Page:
Media struggle credentials: Are all good journalist anti-government?

2015-01-18 08:16

African National Congress regalia have caused a storm in the South African media teacup. The cause of all the commotion took place on the eve of the ANC 103rd birthday in Cape Town. Vukani Mde and Karima Brown, both senior editors at Independent Newspapers, took and shared (on Facebook) a ‘selfie’ showcasing their ANC attire.

Marianne Thamm of Daily Maverick penned a breathless column about the incident. To no surprise, she did not actually criticize Mde and Brown. Instead, her column packs subtle jabs. The takeaway is this: “If government […] threatens or undermines our democratic freedoms we must expose this without fear or favour. Good journalism is about monitoring and holding power to account, whether it wears black, green and gold, blue or red.”

The debate then raged on, fueled mostly by mudslinging, convoluted spins and anti-arguments. Editors and journalists from competing titles, intoxicated the opportunity to paint a competitor black, have weighed in on various media platforms. It is a dog eats dog situation. I won’t catalogue the exchange here; I am interested only in the core arguments.

The first argument is prescriptive: journalists should not wear political party regalia, particularly of one in government, because it calls into question their credibility and independence. Ethical journalism, the argument goes, is about reporting the news impartially, without fear, favor or prejudice.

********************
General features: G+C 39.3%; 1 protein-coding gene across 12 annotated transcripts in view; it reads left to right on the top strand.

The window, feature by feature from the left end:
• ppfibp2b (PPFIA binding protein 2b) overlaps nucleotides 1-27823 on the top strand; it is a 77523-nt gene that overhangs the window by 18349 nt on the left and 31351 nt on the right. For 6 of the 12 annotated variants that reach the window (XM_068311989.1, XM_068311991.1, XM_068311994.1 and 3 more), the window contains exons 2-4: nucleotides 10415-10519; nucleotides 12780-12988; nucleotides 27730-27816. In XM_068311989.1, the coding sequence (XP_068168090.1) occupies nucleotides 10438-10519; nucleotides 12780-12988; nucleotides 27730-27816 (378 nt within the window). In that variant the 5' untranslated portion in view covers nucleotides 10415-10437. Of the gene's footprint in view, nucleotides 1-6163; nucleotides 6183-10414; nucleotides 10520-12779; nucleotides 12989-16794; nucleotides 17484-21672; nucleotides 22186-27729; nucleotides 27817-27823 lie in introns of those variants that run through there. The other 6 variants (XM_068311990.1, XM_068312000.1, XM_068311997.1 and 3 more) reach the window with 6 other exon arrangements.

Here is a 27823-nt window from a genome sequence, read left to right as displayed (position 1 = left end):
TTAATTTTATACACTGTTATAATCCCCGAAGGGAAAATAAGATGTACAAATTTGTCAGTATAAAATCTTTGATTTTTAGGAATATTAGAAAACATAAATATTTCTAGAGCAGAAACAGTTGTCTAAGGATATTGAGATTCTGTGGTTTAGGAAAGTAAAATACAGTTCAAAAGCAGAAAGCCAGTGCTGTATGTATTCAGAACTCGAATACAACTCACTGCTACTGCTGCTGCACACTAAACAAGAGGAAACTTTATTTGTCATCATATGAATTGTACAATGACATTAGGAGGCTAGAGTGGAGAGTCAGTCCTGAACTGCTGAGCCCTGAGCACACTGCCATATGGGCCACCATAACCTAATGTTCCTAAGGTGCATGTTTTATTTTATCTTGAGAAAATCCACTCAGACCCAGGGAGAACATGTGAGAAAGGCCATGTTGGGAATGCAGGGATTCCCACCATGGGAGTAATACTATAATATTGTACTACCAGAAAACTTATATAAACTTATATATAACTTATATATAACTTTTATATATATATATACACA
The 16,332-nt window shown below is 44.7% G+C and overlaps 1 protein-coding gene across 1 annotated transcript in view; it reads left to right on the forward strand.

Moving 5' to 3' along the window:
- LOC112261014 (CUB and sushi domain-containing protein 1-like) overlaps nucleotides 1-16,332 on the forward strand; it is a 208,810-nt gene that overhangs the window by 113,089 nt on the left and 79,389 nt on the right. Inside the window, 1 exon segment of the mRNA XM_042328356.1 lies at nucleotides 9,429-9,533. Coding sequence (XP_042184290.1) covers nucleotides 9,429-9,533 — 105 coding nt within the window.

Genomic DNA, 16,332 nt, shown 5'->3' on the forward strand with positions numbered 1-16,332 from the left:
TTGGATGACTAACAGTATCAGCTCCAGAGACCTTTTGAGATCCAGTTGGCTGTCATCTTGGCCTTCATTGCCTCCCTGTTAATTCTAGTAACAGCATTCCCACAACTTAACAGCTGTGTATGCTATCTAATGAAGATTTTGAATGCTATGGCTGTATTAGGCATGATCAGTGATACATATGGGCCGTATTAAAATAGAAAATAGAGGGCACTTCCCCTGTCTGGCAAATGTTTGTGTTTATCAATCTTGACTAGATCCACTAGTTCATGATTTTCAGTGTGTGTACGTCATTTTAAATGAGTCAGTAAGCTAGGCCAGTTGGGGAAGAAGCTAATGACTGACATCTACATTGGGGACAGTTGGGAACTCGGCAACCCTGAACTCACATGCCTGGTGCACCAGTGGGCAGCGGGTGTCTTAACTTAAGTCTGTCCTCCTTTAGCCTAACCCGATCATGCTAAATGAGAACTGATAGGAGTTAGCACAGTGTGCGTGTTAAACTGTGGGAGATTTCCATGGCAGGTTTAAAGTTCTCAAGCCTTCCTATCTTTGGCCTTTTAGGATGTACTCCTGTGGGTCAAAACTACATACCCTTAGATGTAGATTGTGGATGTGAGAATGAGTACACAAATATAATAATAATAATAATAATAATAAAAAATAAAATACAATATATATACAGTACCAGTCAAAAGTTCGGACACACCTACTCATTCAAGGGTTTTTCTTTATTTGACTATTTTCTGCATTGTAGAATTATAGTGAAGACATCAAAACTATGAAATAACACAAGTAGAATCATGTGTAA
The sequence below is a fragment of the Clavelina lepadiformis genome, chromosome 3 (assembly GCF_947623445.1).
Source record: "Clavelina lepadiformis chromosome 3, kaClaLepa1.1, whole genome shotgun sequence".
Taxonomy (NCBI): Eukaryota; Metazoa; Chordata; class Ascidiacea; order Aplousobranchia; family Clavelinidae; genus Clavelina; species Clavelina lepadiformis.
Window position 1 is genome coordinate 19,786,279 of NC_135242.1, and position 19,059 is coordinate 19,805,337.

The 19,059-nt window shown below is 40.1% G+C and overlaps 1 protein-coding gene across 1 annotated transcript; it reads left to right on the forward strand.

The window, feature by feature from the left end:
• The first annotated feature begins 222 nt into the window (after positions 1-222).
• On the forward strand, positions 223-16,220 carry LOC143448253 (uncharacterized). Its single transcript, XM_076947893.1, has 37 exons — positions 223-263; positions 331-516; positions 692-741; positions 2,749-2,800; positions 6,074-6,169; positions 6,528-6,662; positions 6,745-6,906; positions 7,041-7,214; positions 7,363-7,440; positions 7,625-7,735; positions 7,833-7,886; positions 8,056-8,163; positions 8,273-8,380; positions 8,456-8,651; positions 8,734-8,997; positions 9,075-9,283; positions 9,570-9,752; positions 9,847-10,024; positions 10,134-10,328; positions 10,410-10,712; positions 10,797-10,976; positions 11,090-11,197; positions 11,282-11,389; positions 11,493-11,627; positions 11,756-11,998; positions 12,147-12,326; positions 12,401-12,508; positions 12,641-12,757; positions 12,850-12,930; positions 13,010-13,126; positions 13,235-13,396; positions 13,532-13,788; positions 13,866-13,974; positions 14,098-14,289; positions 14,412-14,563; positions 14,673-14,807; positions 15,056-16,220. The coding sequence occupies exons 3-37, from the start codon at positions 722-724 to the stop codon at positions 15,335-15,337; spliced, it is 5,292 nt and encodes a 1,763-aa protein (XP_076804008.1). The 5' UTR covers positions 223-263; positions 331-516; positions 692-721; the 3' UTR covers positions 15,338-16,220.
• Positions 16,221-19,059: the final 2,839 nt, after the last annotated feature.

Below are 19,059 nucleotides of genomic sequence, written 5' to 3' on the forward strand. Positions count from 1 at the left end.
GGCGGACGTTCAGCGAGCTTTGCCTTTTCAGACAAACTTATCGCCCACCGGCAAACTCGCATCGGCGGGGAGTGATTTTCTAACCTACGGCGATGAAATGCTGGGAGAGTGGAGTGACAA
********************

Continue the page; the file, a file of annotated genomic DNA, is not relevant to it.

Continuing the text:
The second argument is contextual and directed specifically at Brown and Mde as senior editors at Independent Newspapers. There is a perception that Independent — which was recently acquired by a black consortium aligned to the ANC — seeks to be a mouthpiece for the government. This perception is propped up by recent reports of threats by government to withdraw lucrative advertising from critical news outlets. Therefore, critics of Brown and Mde argue their conduct was unethical as it reinforces this perception and, possibly, sends an incorrect message to journalists under their command.

The myth of impartiality

The premise that good journalism is about impartiality is false. Good journalism is about the ability to interrogate facts and to present factual and balanced reports.

The concept of impartiality holds that “decisions should be based on objective criteria, rather than on the basis of bias, prejudice, or preferring the benefit to one person over another for improper reasons.”

According to David Cox, impartiality in the media context “involves no more than the attempt to regard different ideas, opinions, interests or individuals with detachment.” It adds no value for news consumers.

Philosopher Bernard Gert once explained that impartiality is a function of outcome. The question is not whether the journalist has view, but whether her views distort the final product. If the journalist is transparent about their views (such as in a column), partiality is not a problem.